Trash Talk: Mar. 13th’s Board of Commissioners Review

Tuesday, March 13th, 2007

[UPDATE] I won’t be able to attend this evening. Good luck folks.

In case you missed it, there’s a meeting on siting the new trash transfer station on Eubanks Rd. this evening.

The discussion is item # 9b on the agenda.

The BOCC meeting starts at 7:30 pm in the Battle Courtroom 106 E. Margaret Lane, downtown Hillsborough [MAP].

If you get there early, are ‘net savvy and would like to see the video of BOCC meetings on-line, you might want to consider spending a few moments asking for online access when 5f. Authorization to Debut Live Casting of BOCC Meetings [PDF] comes up.

Commissioners, not everyone has cable.

I might not make it this evening but I bet there will be plenty of good folks speaking their minds. Good luck all.

Trash Talk: If not Eubanks, where?

Tuesday, March 13th, 2007

Given the anticipated growth patterns in Orange County, siting the transfer station near a high capacity transit corridor would seem to be best. The BOCC has two additional sites located at just such a location – the Eno Economic Development District [EEDD] (as I noted in Orange County’s Garbage Center of Gravity).

The EEDD is not without some flaws, including the nearby Eno River, but given the access to the already heavily travelled Hwy. 70/I-85 and a nearly adjacent railroad corridor, the EEDD’s transit profile appears quite promising.

After reviewing the various advisory board, staff and other recommendations made over the last few years on siting a transfer station I’m struck by how options were narrowed in absence of other factors.

It would be great if the reassessment that Mark Chilton has called for would include a new kind of decision matrix that took into account a wider variety of factors for deciding a new location:
economic, social and environmental impacts, future growth – including Carolina North, the current and projected centers of waste creation (like UNC), energy costs, etc.

In other words, we need a decision matrix that incorporates more dimensions than a straight landfill engineering problem. That matrix should assign values to social, environmental, economic, etc. impacts and assess possible sites against that metric.

The two US70E sites referenced in tonight’s agenda item [PDF] are:

5412 US70E. Tax Value: $654,435. Asking Price: $3.8M. Size: 19.05 acres.

5701 US70E. Tax Value: $326,942. Asking Price: $2.0M. Size: 16.27 acres.

Google MAP of general area.

Here are the profiles for each of the selected sites:

5412 US 70E (click image to expand) 5701 US 70E (click image to expand)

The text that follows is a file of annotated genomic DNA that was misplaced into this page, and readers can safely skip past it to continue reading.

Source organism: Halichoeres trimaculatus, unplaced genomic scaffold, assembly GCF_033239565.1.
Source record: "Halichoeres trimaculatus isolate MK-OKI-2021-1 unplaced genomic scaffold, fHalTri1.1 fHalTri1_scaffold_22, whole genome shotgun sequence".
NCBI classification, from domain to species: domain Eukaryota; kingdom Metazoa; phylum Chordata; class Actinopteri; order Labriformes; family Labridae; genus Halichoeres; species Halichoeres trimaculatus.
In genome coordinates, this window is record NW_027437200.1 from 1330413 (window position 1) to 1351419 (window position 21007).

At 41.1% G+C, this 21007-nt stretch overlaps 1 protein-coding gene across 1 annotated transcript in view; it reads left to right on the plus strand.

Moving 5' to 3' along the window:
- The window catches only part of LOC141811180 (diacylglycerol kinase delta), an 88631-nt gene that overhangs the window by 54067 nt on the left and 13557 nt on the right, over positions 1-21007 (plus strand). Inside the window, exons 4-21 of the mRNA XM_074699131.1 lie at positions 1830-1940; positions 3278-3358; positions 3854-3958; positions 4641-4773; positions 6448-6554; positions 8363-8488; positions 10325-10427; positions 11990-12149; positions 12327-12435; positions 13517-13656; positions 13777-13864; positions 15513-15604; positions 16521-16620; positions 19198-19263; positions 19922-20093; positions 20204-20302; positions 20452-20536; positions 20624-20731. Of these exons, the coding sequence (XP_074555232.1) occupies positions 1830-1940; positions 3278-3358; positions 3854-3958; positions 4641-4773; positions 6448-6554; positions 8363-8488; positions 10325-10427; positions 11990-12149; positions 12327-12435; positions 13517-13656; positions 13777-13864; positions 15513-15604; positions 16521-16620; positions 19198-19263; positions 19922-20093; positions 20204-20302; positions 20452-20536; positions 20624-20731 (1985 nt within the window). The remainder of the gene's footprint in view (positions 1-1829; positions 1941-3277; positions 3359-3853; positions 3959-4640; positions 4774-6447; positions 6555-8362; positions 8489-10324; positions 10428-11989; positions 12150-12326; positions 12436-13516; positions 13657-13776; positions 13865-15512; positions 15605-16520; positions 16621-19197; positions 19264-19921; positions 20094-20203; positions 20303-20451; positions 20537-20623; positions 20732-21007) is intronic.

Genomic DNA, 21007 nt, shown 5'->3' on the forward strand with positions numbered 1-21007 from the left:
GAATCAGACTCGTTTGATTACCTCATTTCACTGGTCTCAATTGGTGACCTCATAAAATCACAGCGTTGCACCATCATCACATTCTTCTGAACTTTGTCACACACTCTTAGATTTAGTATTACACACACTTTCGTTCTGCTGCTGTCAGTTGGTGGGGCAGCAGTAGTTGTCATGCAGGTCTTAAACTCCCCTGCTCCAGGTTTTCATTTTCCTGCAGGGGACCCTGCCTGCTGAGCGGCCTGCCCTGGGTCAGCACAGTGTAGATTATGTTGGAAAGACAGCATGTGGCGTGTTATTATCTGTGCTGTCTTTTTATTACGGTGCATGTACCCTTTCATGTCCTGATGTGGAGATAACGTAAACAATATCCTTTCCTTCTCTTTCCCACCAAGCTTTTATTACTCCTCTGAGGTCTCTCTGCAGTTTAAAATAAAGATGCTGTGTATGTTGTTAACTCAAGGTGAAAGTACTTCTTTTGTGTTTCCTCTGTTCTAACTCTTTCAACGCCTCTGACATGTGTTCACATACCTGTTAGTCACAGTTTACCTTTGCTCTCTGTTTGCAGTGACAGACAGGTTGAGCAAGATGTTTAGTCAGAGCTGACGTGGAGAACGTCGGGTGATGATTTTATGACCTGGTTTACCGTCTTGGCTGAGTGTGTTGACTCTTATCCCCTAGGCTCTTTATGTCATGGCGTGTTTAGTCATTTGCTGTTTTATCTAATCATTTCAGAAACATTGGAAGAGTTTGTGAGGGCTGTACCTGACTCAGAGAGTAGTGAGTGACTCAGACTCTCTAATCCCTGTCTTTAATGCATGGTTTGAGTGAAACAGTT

Trash Talk: Media Steps Up to the Plate

Tuesday, March 13th, 2007

Who, what, where, when and why might provide the context for local issues but without relevant analysis the local media falls down on their obligation to the inform, as fully as possible, the citizenry.

“Light and Liberty go together”, as Jefferson said. So does “light and good public policy”. The Chapel Hill News (of which I’m an occasional columnist) has been on top of the recent Rogers Road story – not only providing background, like Aarne Vesilind’s Bravery and broken promises mark landfill saga but also editorial leadership like Taking out the trash

There are some good reasons for locating Orange County’s planned solid waste transfer station at the site of the current landfill on Eubanks Road.

That site is closer to the population centers that produce most of the trash than the other possible locations that have been mentioned. The landfill site is already used to handle trash, of course, so you wouldn’t have to disturb any additional parcels of land. And, best of all, it’s the cheapest option on the table.

Reasonable considerations all.

But they’re outweighed by the arguments, moral and practical, against putting a waste transfer station on Eubanks Road. If a transfer station is necessary — and that’s a question that needs some better answers — put it somewhere else.

Back in the early 1970s, the landfill opened on Eubanks Road, where the people living next door were — here’s a shock — the predominantly low-income, black residents of the Rogers Road area.

Those residents were assured at the time by local leaders that they would have to live with the landfill only for a limited time, and then the county would move its solid waste facilities elsewhere.

That never happened. The landfill was expanded, not closed, and for more than 30 years the people who live along Rogers Road have lived with the noise, smell, traffic, trash, discolored groundwater and other noxious side effects of the landfill.

They’ve done their time.

….

Here’s some of their other recent coverage:

The Daily Tar Heel and WCHL 1360 have done their bit:

Trash Talk: The Ticking Clock

Tuesday, March 13th, 2007

For a problem 35 years in the making, the push to finalize the site of the transfer station seems precipitous. To echo Mark Chilton’s letter, until a county-wide assessment is made, setting a timetable now is not prudent.

Here’s the draft timetable from tonight’s agenda item:

It would be nice to see a concurrent push to reduce, reuse and recycle (even more) of the waste stream that paralleled the implementation of the transfer site irrespective of where it is sited.

For instance, a plan to effectively utilize the biomass to produce bio-diesel, methanol or methane to supplement other centralized sources of energy should go hand-in-hand with our transition to a new waste site (wherever it is sited).

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